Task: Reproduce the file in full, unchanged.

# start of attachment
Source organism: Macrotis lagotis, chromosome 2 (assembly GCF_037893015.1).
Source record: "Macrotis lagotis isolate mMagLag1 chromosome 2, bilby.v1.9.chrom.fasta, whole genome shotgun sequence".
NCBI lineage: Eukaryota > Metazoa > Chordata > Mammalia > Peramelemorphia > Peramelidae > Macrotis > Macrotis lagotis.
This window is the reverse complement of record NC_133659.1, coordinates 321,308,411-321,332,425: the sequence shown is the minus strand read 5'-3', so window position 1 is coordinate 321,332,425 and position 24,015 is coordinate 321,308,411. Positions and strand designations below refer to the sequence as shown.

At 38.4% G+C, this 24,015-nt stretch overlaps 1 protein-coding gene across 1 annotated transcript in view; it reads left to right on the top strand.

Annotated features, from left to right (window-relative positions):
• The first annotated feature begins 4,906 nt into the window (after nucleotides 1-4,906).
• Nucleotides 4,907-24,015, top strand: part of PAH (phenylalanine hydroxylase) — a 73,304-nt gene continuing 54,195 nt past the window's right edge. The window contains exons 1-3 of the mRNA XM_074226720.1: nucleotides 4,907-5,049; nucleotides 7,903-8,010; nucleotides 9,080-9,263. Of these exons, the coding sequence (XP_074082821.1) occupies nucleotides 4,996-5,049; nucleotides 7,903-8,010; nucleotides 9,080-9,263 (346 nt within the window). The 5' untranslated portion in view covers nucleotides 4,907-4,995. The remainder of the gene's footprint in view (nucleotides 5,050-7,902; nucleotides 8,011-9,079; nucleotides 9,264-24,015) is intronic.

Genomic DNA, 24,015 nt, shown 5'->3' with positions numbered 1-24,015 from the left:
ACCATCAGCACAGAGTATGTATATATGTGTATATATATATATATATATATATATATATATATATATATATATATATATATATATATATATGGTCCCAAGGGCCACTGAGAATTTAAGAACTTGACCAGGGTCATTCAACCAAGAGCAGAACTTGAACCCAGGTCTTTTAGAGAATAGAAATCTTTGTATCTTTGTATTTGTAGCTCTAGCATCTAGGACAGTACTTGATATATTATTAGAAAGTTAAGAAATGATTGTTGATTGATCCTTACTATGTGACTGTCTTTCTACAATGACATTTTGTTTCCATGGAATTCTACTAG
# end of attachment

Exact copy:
Source organism: Macrotis lagotis, chromosome 2 (assembly GCF_037893015.1).
Source record: "Macrotis lagotis isolate mMagLag1 chromosome 2, bilby.v1.9.chrom.fasta, whole genome shotgun sequence".
NCBI lineage: Eukaryota > Metazoa > Chordata > Mammalia > Peramelemorphia > Peramelidae > Macrotis > Macrotis lagotis.
This window is the reverse complement of record NC_133659.1, coordinates 321,308,411-321,332,425: the sequence shown is the minus strand read 5'-3', so window position 1 is coordinate 321,332,425 and position 24,015 is coordinate 321,308,411. Positions and strand designations below refer to the sequence as shown.

At 38.4% G+C, this 24,015-nt stretch overlaps 1 protein-coding gene across 1 annotated transcript in view; it reads left to right on the top strand.

Annotated features, from left to right (window-relative positions):
• The first annotated feature begins 4,906 nt into the window (after nucleotides 1-4,906).
• Nucleotides 4,907-24,015, top strand: part of PAH (phenylalanine hydroxylase) — a 73,304-nt gene continuing 54,195 nt past the window's right edge. The window contains exons 1-3 of the mRNA XM_074226720.1: nucleotides 4,907-5,049; nucleotides 7,903-8,010; nucleotides 9,080-9,263. Of these exons, the coding sequence (XP_074082821.1) occupies nucleotides 4,996-5,049; nucleotides 7,903-8,010; nucleotides 9,080-9,263 (346 nt within the window). The 5' untranslated portion in view covers nucleotides 4,907-4,995. The remainder of the gene's footprint in view (nucleotides 5,050-7,902; nucleotides 8,011-9,079; nucleotides 9,264-24,015) is intronic.

Genomic DNA, 24,015 nt, shown 5'->3' with positions numbered 1-24,015 from the left:
ACCATCAGCACAGAGTATGTATATATGTGTATATATATATATATATATATATATATATATATATATATATATATATATATATATATATATGGTCCCAAGGGCCACTGAGAATTTAAGAACTTGACCAGGGTCATTCAACCAAGAGCAGAACTTGAACCCAGGTCTTTTAGAGAATAGAAATCTTTGTATCTTTGTATTTGTAGCTCTAGCATCTAGGACAGTACTTGATATATTATTAGAAAGTTAAGAAATGATTGTTGATTGATCCTTACTATGTGACTGTCTTTCTACAATGACATTTTGTTTCCATGGAATTCTACTAG